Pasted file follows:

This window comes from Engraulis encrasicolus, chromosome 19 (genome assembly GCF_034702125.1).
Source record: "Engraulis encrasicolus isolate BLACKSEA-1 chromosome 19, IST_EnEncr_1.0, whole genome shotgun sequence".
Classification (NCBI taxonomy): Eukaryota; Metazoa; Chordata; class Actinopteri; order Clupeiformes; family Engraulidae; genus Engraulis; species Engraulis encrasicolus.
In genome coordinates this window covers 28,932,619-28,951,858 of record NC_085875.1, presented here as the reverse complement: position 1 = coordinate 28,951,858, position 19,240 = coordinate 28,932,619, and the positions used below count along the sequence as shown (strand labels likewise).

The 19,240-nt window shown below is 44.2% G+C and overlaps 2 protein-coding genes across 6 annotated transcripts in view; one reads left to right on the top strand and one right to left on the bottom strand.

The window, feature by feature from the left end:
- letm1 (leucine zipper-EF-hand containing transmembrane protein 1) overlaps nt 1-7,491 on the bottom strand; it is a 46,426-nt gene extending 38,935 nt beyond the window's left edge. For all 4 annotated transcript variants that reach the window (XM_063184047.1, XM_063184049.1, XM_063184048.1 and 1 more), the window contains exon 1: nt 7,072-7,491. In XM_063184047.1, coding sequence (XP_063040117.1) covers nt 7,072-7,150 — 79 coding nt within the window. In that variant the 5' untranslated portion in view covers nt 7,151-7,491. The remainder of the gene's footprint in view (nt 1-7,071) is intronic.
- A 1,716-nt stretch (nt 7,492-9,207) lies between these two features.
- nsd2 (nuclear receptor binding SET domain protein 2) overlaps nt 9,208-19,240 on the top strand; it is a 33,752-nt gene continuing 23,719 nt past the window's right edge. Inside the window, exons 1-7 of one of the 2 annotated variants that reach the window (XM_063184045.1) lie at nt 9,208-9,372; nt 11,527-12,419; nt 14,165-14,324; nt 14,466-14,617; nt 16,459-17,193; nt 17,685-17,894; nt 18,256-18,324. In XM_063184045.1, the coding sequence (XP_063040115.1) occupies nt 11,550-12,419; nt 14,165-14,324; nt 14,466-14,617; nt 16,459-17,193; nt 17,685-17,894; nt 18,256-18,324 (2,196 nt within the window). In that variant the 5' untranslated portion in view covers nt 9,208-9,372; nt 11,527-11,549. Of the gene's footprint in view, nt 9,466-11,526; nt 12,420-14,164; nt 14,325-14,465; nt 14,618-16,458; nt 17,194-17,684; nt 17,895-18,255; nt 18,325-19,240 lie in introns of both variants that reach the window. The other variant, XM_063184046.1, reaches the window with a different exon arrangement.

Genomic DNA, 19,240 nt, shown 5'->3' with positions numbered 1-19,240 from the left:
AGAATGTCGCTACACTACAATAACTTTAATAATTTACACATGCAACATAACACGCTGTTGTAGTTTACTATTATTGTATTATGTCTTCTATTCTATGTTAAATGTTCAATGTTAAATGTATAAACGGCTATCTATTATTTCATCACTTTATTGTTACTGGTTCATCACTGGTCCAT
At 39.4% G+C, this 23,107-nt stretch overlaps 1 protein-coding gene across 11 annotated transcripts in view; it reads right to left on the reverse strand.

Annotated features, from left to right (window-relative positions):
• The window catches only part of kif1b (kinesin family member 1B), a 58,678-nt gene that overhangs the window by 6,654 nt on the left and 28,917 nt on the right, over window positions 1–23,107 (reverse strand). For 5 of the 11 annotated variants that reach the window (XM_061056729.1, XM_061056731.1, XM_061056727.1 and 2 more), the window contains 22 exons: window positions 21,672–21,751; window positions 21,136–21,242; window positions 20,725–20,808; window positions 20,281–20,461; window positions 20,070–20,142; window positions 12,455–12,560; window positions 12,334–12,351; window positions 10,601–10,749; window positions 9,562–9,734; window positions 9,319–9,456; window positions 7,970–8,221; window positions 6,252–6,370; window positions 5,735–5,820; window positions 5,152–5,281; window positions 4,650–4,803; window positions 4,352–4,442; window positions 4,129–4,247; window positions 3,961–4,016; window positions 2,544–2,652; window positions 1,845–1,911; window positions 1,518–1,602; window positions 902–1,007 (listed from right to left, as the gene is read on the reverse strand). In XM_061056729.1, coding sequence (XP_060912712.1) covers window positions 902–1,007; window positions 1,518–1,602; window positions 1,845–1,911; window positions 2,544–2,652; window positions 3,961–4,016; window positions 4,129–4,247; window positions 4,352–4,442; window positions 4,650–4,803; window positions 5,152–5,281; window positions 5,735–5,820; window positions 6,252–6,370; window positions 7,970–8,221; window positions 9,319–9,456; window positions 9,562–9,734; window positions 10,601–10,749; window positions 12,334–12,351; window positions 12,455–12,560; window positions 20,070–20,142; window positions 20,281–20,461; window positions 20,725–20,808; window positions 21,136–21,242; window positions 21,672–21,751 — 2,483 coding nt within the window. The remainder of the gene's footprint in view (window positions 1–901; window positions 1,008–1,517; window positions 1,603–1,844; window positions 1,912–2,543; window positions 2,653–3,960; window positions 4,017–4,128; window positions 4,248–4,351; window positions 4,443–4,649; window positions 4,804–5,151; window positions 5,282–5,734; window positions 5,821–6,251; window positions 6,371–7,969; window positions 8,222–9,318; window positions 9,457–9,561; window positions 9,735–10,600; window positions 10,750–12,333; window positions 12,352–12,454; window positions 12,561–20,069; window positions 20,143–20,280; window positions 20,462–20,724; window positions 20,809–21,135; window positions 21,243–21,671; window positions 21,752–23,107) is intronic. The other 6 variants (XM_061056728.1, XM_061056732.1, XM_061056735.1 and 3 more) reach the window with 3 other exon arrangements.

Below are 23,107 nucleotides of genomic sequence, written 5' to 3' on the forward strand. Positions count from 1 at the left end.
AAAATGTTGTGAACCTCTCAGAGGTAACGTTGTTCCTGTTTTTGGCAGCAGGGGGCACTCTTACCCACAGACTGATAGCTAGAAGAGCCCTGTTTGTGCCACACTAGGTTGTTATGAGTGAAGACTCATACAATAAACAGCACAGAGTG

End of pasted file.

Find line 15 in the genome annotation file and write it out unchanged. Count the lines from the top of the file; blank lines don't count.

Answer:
Below are 23,107 nucleotides of genomic sequence, written 5' to 3' on the forward strand. Positions count from 1 at the left end.